Wednesday, December 06, 2017

Latin American Elections Are Boring

I agree with a lot of Jorge Castañeda's op-ed in the New York Times about where Latin America is headed as a series of presidential elections are coming up. We hear a lot of concern about democracy breaking down but it's premature:

Fortunately, Latin American democracy is becoming monotonously normal and resistant to great upheavals. If there is a common thread underlying this sequence of presidential elections, it may reside in a healthy novelty: the humdrum nature of most of the possible outcomes. This is good news for the region.

I've used the word "boring" to describe elections in Argentina, Ecuador, and Peru that were supposed to be ideological battlegrounds that could convulse the region. Or at least they were portrayed that way. Remember back when Ollanta Humala was going to be the next Hugo Chávez and Peru would turn into the Soviet Union if he won?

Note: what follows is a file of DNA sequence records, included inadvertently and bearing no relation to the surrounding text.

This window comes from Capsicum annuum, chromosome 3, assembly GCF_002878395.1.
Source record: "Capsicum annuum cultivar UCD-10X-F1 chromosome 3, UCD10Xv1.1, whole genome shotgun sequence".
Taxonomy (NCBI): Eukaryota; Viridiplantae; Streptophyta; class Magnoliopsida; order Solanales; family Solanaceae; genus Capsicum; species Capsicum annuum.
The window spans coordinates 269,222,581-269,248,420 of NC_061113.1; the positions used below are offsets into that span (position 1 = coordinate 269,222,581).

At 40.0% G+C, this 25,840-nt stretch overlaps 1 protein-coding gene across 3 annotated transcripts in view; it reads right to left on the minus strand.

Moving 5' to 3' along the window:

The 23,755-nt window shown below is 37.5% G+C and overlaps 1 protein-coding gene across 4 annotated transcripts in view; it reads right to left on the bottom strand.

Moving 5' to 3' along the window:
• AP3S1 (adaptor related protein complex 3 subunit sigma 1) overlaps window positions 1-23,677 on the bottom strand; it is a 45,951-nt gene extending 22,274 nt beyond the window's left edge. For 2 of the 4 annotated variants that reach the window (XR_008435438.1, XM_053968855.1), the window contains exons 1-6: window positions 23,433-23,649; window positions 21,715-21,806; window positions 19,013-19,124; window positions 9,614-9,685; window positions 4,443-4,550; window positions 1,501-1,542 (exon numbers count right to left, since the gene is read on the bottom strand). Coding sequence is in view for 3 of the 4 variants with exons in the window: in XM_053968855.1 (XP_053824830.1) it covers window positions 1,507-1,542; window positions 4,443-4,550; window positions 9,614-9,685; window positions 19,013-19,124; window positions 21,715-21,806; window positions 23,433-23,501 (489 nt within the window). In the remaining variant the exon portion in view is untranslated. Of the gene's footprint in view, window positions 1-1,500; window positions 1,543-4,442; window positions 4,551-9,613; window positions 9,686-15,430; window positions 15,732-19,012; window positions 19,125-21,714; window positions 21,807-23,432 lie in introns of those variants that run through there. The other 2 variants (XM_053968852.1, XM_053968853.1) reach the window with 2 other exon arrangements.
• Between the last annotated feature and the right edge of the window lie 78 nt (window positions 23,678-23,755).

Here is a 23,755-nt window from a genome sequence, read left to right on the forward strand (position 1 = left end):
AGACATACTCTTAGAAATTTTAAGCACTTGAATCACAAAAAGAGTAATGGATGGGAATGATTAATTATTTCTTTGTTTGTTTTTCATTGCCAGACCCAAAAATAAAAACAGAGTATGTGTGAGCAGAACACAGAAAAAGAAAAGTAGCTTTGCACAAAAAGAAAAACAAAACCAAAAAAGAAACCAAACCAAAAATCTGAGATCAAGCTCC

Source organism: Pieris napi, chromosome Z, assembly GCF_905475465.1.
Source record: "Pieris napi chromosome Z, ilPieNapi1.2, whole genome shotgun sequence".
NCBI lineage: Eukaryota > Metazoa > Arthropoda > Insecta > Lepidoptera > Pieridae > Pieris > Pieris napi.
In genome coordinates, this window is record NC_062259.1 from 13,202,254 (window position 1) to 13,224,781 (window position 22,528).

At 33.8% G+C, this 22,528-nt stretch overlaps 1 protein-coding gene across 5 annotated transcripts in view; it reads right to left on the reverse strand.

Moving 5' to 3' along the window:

This doesn't minimize or ignore the crisis in Honduras or the populist temptations in Brazil or Mexico. But in a regional and historical perspective, Latin America is not falling apart. Coups aren't gone but they're far less of a threat now than any other time in Latin American history. Civil wars are ending, not starting. I think of Ecuador, which was so coup prone, and now the elections are interesting politically but also boring in a good way.


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